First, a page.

Join the discussion


To join the discussion, get the free daily email and read more articles like this, sign up.

It's simple, quick and free.

Sign me up
Subscribe
Notify of
guest
63 Comments
Most Voted
Newest Oldest
Inline Feedbacks
View all comments
Matt M
Matt M
1 month ago

The view of the British public: left on economics: right on culture is so well known now it has become a cliche.
And yet no party can grasp it! The Tories commit suicide trying to lower the top rate of tax and Labour can’t distinguish between a man or a woman.
What a shower!

Last edited 1 month ago by Matt M
Penny Adrian
Penny Adrian
1 month ago
Reply to  Matt M

The same is true in the USA, especially among the large and growing Hispanic population. Being Left on culture doesn’t cost the ruling class anything so they focus on “social justice” at the expense of economic justice.

Ian Stewart
Ian Stewart
1 month ago
Reply to  Penny Adrian

Yeah ‘LatinX’ – very popular with Hispanics, NOT!

ms. leonora
ms. leonora
1 month ago
Reply to  Penny Adrian

US Latinos defy monolithic characterization.

“Economically left, culturally right” is largely a fitting label for Texas Latinos, most of whom have ancestry in the Mexican fronteriza (states across the Rio Grande from Texas)—which is well known as Mexico’s redoubt of socially conservative devout Catholicism. When Mexico’s supreme court mandated legalization of same sex marriage nationwide, an actual, fairly well organized “Nortexit” campaign arose, but ultimately went quiescent, in those states.

Some groups run much farther left on culture, like those of Oaxacan descent—from the Mexican state of Oaxaca, where the local Zapotec indigenous tribe has had the social role of “muxe” (basically transwoman) for millennia, and where trans people have been legally recognized and even given small quotas in the public sector for some decades already.

Others, like Floridians of Venezuelan and Cuban descent, tend to have the politics one would expect in those who have fled the oppressive grip of autocracy labeled as “Communist”, “socialist”, and/or “leftist”.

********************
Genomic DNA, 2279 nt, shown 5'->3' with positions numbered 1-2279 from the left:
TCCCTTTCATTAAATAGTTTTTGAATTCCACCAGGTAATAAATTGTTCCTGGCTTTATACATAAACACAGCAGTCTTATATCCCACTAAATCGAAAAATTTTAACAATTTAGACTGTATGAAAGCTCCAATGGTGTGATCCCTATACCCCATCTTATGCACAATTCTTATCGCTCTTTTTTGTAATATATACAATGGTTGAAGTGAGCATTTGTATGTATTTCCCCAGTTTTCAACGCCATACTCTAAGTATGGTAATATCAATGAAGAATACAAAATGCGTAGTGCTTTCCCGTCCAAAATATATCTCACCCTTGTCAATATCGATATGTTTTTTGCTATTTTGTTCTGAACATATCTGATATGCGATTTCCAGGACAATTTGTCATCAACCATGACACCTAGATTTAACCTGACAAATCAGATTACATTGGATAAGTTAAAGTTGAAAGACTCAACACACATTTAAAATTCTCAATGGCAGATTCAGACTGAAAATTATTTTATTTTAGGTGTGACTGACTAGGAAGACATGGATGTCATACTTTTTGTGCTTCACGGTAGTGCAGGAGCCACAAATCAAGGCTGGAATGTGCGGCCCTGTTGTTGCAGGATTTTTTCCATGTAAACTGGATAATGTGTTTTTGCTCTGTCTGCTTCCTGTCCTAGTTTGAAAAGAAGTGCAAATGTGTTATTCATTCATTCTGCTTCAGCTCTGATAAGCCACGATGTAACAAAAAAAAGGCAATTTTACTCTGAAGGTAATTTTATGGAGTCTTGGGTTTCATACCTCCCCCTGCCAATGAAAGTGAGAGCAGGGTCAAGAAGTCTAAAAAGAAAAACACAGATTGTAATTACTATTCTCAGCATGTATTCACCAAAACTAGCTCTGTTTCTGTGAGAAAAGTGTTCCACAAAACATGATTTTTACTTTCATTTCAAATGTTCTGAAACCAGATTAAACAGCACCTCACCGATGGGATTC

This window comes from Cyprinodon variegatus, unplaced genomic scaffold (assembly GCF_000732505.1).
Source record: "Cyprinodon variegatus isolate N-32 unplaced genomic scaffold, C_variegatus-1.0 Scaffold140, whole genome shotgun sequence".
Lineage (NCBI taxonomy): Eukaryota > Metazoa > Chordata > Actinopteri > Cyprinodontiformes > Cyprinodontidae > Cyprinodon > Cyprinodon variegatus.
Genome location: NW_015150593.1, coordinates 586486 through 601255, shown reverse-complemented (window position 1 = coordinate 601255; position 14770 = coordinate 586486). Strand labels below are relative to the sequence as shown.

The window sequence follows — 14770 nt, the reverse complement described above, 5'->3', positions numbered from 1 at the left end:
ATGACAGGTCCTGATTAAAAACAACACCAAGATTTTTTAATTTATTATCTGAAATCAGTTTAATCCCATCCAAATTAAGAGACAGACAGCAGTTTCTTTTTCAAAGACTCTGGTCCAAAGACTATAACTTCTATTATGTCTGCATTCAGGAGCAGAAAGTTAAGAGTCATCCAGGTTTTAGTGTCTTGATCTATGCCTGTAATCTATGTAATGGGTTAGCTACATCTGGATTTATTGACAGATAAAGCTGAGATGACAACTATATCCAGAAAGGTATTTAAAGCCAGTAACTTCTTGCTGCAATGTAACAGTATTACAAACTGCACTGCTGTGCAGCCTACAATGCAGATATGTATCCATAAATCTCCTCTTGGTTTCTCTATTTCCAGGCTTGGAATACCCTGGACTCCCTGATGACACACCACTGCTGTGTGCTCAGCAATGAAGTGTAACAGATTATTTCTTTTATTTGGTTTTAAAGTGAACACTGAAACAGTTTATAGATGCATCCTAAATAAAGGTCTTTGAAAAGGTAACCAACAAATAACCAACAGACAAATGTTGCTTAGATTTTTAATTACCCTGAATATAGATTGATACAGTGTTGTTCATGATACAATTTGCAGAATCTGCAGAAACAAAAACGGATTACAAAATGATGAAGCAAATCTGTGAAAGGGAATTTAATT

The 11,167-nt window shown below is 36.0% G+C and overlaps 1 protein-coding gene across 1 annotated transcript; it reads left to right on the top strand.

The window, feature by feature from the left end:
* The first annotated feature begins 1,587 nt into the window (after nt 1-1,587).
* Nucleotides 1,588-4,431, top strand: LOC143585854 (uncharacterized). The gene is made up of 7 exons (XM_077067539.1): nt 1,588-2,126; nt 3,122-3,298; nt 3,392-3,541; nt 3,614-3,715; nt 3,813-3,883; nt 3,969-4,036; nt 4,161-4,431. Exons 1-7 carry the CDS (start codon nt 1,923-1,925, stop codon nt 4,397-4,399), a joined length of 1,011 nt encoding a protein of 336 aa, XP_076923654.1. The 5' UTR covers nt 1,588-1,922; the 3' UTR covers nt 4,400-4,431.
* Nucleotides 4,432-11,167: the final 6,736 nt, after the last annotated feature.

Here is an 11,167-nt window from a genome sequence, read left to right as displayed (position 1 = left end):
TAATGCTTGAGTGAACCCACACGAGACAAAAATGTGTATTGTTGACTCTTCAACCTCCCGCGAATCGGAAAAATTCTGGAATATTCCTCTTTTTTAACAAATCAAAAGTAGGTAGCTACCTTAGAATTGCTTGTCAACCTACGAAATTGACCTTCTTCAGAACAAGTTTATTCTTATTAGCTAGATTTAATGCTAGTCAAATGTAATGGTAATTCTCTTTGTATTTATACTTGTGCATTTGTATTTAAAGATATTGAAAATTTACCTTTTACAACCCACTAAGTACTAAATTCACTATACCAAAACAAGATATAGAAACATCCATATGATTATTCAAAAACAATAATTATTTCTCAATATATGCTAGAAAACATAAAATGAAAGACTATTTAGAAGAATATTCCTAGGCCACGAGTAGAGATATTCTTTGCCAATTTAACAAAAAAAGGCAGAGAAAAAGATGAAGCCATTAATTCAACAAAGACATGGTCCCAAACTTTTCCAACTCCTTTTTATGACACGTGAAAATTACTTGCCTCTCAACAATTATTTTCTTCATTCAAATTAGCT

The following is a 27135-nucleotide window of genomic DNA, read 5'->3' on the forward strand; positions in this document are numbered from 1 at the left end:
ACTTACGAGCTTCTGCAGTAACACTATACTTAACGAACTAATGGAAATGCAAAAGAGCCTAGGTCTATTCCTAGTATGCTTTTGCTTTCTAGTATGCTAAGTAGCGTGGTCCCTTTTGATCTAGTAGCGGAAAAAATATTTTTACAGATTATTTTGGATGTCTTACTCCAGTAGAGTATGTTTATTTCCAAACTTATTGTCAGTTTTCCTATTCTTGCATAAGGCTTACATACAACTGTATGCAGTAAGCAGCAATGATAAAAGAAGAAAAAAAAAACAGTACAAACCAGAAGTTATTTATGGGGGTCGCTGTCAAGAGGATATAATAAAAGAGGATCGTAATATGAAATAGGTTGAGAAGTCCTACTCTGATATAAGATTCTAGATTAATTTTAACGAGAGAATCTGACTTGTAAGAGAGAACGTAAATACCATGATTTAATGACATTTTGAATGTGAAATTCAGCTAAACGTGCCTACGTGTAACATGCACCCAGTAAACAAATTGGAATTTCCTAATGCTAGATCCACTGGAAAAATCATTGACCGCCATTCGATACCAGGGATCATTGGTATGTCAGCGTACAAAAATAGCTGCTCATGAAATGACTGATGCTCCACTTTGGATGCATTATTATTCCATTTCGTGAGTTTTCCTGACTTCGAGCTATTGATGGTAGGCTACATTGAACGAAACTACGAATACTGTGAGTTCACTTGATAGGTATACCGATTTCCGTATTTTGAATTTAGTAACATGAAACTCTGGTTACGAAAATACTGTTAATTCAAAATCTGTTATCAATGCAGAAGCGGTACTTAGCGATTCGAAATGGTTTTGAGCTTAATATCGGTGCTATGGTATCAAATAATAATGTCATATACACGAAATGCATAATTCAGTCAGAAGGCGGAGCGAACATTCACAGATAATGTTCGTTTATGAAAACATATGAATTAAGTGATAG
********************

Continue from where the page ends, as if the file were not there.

Whether out of actual principle or because they misapprehend US conceptions of leftism/socialism as threatening the same kind of junta control, these Latinos trend solidly to the right both economically (to their own detriment as a class) and socially.

Emre S
Emre S
1 month ago
Reply to  ms. leonora

This was very interesting to read, thank you. I wouldn’t give US leftism a free pass though as with any ideology with enough thrust it can turn destructive very quickly.

Rory Ferguson
Rory Ferguson
1 month ago
Reply to  Matt M

SDP – Social Democratic Party

Peter Johnson
Peter Johnson
1 month ago
Reply to  Matt M

I was going to ask what voters are being catered to with this position? It just seems like bad politics.

polidori redux
polidori redux
1 month ago
Reply to  Peter Johnson

It sounds like I am being chippy, but I am not. You cannot represent people that you do not know. The only working class people that the majority of our politicians have ever met is their cleaner – and she is from Bulgaria.

Douglas McNeish
Douglas McNeish
1 month ago
Reply to  Peter Johnson

Answer: the Woking Class

Graeme Kemp
Graeme Kemp
1 month ago
Reply to  Matt M

The Social Democratic Party do seem to advocate the view you describe: https://sdp.org.uk/policies/transgender-and-biological-sex-based-rights/

Matt M
Matt M
1 month ago
Reply to  Graeme Kemp